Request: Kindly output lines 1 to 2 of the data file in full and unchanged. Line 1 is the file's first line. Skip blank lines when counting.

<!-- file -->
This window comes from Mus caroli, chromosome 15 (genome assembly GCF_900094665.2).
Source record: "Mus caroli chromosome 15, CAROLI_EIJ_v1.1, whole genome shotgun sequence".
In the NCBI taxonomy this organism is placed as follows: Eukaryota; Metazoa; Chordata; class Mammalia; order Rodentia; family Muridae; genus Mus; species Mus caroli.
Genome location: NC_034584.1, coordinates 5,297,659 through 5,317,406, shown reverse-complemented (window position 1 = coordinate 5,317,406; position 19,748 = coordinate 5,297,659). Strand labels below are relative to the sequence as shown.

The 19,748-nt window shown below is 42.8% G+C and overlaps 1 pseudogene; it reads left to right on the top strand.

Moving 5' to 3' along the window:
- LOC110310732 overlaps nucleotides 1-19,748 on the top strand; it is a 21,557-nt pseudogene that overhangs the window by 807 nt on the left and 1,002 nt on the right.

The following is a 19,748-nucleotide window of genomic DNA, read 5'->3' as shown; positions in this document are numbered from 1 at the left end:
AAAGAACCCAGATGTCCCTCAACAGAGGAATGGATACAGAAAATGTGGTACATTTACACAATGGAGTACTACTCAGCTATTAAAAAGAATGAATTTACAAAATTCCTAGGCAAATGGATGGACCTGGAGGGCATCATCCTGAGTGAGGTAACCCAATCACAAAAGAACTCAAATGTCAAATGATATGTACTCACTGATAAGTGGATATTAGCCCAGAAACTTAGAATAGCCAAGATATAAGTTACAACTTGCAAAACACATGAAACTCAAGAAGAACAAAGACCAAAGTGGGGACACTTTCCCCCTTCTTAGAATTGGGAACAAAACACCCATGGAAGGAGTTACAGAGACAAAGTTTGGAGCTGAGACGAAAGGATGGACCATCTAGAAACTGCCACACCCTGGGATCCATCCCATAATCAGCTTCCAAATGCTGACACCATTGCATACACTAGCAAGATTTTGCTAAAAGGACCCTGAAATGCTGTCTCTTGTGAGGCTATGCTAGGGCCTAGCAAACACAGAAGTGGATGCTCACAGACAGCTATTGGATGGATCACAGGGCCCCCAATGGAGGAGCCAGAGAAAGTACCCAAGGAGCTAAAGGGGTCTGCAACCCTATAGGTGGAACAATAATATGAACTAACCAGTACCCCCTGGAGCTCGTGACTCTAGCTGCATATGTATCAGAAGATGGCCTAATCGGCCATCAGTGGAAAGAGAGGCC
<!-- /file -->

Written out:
This window comes from Mus caroli, chromosome 15 (genome assembly GCF_900094665.2).
Source record: "Mus caroli chromosome 15, CAROLI_EIJ_v1.1, whole genome shotgun sequence".